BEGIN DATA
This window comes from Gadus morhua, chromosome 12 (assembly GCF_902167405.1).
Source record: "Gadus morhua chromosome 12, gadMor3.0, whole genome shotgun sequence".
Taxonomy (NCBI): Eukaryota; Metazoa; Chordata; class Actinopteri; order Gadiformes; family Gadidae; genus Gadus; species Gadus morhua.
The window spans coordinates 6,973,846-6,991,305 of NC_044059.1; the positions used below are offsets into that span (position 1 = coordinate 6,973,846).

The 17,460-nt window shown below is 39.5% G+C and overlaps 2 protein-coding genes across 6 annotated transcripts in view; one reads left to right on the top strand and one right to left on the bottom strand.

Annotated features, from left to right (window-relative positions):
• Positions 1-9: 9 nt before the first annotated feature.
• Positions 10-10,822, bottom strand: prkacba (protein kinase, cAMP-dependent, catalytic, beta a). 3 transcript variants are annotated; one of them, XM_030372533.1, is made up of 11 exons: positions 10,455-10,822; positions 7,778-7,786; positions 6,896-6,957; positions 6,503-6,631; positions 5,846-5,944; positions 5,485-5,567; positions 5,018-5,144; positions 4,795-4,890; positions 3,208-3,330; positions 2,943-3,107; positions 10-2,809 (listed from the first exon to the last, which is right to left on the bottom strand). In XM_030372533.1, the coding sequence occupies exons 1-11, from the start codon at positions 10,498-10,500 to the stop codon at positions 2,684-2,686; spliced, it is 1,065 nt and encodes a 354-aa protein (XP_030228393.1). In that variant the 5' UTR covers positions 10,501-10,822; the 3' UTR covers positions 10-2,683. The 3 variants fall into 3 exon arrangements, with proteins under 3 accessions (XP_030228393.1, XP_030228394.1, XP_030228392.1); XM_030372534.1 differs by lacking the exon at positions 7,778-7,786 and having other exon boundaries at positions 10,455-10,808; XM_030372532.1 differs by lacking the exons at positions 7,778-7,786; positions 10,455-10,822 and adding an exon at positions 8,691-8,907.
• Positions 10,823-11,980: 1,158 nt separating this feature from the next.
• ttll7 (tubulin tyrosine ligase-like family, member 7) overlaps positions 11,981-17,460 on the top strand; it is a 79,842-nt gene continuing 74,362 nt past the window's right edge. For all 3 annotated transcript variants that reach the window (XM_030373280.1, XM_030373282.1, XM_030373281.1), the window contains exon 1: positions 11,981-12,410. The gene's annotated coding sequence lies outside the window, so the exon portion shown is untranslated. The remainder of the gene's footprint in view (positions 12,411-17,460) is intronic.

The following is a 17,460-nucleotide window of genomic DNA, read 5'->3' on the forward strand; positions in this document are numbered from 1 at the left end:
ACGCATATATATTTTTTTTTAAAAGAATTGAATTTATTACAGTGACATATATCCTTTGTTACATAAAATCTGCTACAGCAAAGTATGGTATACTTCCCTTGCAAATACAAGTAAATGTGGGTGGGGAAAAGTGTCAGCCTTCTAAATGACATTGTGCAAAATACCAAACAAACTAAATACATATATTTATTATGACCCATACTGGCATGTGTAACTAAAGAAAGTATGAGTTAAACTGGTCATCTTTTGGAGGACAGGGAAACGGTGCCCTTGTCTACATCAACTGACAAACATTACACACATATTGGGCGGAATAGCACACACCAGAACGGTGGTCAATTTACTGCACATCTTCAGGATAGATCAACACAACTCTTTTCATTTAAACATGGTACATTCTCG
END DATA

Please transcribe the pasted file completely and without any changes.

This window comes from Gadus morhua, chromosome 12 (assembly GCF_902167405.1).
Source record: "Gadus morhua chromosome 12, gadMor3.0, whole genome shotgun sequence".
Taxonomy (NCBI): Eukaryota; Metazoa; Chordata; class Actinopteri; order Gadiformes; family Gadidae; genus Gadus; species Gadus morhua.
The window spans coordinates 6,973,846-6,991,305 of NC_044059.1; the positions used below are offsets into that span (position 1 = coordinate 6,973,846).

The 17,460-nt window shown below is 39.5% G+C and overlaps 2 protein-coding genes across 6 annotated transcripts in view; one reads left to right on the top strand and one right to left on the bottom strand.

Annotated features, from left to right (window-relative positions):
• Positions 1-9: 9 nt before the first annotated feature.
• Positions 10-10,822, bottom strand: prkacba (protein kinase, cAMP-dependent, catalytic, beta a). 3 transcript variants are annotated; one of them, XM_030372533.1, is made up of 11 exons: positions 10,455-10,822; positions 7,778-7,786; positions 6,896-6,957; positions 6,503-6,631; positions 5,846-5,944; positions 5,485-5,567; positions 5,018-5,144; positions 4,795-4,890; positions 3,208-3,330; positions 2,943-3,107; positions 10-2,809 (listed from the first exon to the last, which is right to left on the bottom strand). In XM_030372533.1, the coding sequence occupies exons 1-11, from the start codon at positions 10,498-10,500 to the stop codon at positions 2,684-2,686; spliced, it is 1,065 nt and encodes a 354-aa protein (XP_030228393.1). In that variant the 5' UTR covers positions 10,501-10,822; the 3' UTR covers positions 10-2,683. The 3 variants fall into 3 exon arrangements, with proteins under 3 accessions (XP_030228393.1, XP_030228394.1, XP_030228392.1); XM_030372534.1 differs by lacking the exon at positions 7,778-7,786 and having other exon boundaries at positions 10,455-10,808; XM_030372532.1 differs by lacking the exons at positions 7,778-7,786; positions 10,455-10,822 and adding an exon at positions 8,691-8,907.
• Positions 10,823-11,980: 1,158 nt separating this feature from the next.
• ttll7 (tubulin tyrosine ligase-like family, member 7) overlaps positions 11,981-17,460 on the top strand; it is a 79,842-nt gene continuing 74,362 nt past the window's right edge. For all 3 annotated transcript variants that reach the window (XM_030373280.1, XM_030373282.1, XM_030373281.1), the window contains exon 1: positions 11,981-12,410. The gene's annotated coding sequence lies outside the window, so the exon portion shown is untranslated. The remainder of the gene's footprint in view (positions 12,411-17,460) is intronic.

The following is a 17,460-nucleotide window of genomic DNA, read 5'->3' on the forward strand; positions in this document are numbered from 1 at the left end:
ACGCATATATATTTTTTTTTAAAAGAATTGAATTTATTACAGTGACATATATCCTTTGTTACATAAAATCTGCTACAGCAAAGTATGGTATACTTCCCTTGCAAATACAAGTAAATGTGGGTGGGGAAAAGTGTCAGCCTTCTAAATGACATTGTGCAAAATACCAAACAAACTAAATACATATATTTATTATGACCCATACTGGCATGTGTAACTAAAGAAAGTATGAGTTAAACTGGTCATCTTTTGGAGGACAGGGAAACGGTGCCCTTGTCTACATCAACTGACAAACATTACACACATATTGGGCGGAATAGCACACACCAGAACGGTGGTCAATTTACTGCACATCTTCAGGATAGATCAACACAACTCTTTTCATTTAAACATGGTACATTCTCG